DEV Community

Doug Bell
Doug Bell

Posted on

Yancy: What We Leave Behind

When I started the Yancy Content Management System, my goal was to see how easy it would be to build a generic admin editor on top of a Mojolicious application database. Its design was, therefore, simple: A backend layer to talk to the database, a web application to view and edit the data, and an API controller to connect the two.

Now, 4 years later, Yancy is on its way to becoming the M in Mojolicious MVC. I added Yancy::Model as a place to keep data logic without the overhead of DBIx::Class, but having a layer between the database backend and the web API enables all sorts of fun things, including:

  • Custom validation
  • Packing and unpacking of complex data
  • Automatic joining of related data
  • Secondary, read-only backends and failover
  • Transparent caching
  • Data versioning

And these things can work across different backends: A caching module that uses Redis could be a frontend for a cache of a MySQL database or a Postgres database. The code only needs to be written once and made available on CPAN.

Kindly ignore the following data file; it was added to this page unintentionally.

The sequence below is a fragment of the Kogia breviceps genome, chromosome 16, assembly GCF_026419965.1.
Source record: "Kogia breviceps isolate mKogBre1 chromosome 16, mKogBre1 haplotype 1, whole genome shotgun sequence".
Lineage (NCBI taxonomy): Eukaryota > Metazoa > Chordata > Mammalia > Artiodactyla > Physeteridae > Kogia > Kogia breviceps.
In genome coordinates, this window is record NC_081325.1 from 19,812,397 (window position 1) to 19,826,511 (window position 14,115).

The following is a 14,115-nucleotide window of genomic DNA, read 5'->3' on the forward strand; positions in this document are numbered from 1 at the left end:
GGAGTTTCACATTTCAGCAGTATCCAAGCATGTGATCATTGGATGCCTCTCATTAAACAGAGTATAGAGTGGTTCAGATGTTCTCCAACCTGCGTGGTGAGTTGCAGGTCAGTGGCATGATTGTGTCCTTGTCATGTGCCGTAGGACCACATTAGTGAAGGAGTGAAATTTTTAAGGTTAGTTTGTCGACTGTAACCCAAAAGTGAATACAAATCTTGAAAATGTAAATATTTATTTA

Unfortunately, the new APIs take the place of some existing APIs and features that will have to be removed. These features were added to serve the frontend, but are awkward and limited in power compared to customizing the model API. The main features that have been deprecated are: Filters, Views, and OpenAPI.

Filters were added to enable the frontend to do password hashing. By adding x-filter to the configuration, a field or a row could have one or more filters applied to it before being written to the database. With the addition of the model API, filters can be added more easily and explicitly by creating a custom Schema class.

Views were a way to present subsets of data to a user through the frontend application. Instead of seeing all the raw information an application needs for a user, the editor could be made to show just the important information for the administrator or content manager. This, much like filters, can be done more robustly through the model API, or even directly through your database.

Last, the OpenAPI spec was how the frontend app analyzed the data schema to determine what it could do. However, since every schema can only do the same four operations (create, read, update, and delete), reading the OpenAPI spec to handle operations is needless complexity. The generated API could be used by more than just the Yancy editor, so the code for generating OpenAPI specs from Yancy schemas has been moved to the Yancy::Plugin::OpenAPI module on CPAN.

Yancy v2 has been planned and in development for quite a while, but it is nearing completion. When v2 is released, these deprecated features will be removed. What will remain is a leaner, easier-to-use content management system for the best web framework out there.

Top comments (1)

thibaultduponchelle profile image